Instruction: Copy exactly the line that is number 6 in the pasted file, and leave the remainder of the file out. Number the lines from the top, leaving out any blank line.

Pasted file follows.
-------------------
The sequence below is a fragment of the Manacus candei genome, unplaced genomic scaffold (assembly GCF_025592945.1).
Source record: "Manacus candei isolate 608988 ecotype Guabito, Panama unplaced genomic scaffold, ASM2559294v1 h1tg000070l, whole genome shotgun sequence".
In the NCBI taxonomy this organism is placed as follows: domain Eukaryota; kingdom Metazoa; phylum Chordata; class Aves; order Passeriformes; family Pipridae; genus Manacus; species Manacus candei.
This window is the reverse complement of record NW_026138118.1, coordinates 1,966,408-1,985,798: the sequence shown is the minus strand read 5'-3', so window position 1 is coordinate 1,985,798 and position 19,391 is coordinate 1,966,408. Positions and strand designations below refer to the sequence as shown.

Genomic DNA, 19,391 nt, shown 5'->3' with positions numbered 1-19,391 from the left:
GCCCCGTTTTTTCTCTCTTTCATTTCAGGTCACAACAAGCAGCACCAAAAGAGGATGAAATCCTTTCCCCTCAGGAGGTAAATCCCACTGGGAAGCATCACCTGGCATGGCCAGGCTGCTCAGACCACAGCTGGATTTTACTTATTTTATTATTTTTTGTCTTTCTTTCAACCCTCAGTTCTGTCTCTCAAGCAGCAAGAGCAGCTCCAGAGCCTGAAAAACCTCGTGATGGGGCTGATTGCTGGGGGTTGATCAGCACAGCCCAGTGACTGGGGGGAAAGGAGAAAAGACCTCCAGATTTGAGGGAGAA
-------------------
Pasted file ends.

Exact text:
GCCCCGTTTTTTCTCTCTTTCATTTCAGGTCACAACAAGCAGCACCAAAAGAGGATGAAATCCTTTCCCCTCAGGAGGTAAATCCCACTGGGAAGCATCACCTGGCATGGCCAGGCTGCTCAGACCACAGCTGGATTTTACTTATTTTATTATTTTTTGTCTTTCTTTCAACCCTCAGTTCTGTCTCTCAAGCAGCAAGAGCAGCTCCAGAGCCTGAAAAACCTCGTGATGGGGCTGATTGCTGGGGGTTGATCAGCACAGCCCAGTGACTGGGGGGAAAGGAGAAAAGACCTCCAGATTTGAGGGAGAA